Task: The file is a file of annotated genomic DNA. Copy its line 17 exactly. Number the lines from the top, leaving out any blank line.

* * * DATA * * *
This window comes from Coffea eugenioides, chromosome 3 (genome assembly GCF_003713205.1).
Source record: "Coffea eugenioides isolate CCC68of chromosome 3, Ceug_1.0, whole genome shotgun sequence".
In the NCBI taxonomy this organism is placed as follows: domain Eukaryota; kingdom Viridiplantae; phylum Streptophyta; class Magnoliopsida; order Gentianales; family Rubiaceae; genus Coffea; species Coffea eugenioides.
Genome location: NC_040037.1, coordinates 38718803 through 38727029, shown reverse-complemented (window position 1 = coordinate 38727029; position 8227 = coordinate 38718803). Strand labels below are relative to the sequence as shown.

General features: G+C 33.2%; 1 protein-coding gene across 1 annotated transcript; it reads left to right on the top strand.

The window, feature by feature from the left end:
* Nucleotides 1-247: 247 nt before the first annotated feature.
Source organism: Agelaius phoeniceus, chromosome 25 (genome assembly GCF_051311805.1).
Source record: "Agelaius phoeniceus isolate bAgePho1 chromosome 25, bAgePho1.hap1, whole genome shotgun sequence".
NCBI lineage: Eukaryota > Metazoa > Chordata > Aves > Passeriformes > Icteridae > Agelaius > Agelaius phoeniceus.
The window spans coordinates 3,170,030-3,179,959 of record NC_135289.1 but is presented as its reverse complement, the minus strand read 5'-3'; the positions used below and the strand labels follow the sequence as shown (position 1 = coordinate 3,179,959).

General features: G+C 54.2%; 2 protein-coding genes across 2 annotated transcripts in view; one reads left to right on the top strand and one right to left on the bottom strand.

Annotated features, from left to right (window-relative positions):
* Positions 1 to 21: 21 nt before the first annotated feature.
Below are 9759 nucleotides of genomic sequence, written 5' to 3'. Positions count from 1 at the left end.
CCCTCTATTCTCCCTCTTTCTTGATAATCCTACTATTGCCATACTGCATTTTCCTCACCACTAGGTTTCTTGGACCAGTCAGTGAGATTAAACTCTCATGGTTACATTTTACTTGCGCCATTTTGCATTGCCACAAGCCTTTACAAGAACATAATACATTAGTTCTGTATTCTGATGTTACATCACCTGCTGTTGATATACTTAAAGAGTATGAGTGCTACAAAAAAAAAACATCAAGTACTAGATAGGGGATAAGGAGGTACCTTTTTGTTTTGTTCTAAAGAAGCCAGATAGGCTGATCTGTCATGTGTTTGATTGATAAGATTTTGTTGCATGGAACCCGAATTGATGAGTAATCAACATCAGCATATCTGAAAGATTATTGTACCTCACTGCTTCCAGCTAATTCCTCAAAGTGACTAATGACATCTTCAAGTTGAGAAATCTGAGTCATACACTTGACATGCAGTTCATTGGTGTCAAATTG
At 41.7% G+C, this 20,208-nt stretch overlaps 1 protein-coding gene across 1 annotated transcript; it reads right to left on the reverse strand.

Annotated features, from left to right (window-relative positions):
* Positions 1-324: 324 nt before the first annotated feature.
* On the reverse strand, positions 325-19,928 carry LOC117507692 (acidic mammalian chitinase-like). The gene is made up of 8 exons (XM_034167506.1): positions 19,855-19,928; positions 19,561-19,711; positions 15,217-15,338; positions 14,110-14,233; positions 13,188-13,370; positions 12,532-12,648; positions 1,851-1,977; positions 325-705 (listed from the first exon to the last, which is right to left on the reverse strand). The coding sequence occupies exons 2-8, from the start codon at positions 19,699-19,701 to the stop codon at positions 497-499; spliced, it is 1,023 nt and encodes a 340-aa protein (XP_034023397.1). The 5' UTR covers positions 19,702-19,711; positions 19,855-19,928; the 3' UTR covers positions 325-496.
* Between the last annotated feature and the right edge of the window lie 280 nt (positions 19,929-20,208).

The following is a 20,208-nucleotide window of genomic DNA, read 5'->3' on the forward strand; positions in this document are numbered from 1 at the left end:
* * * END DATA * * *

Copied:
At 41.7% G+C, this 20,208-nt stretch overlaps 1 protein-coding gene across 1 annotated transcript; it reads right to left on the reverse strand.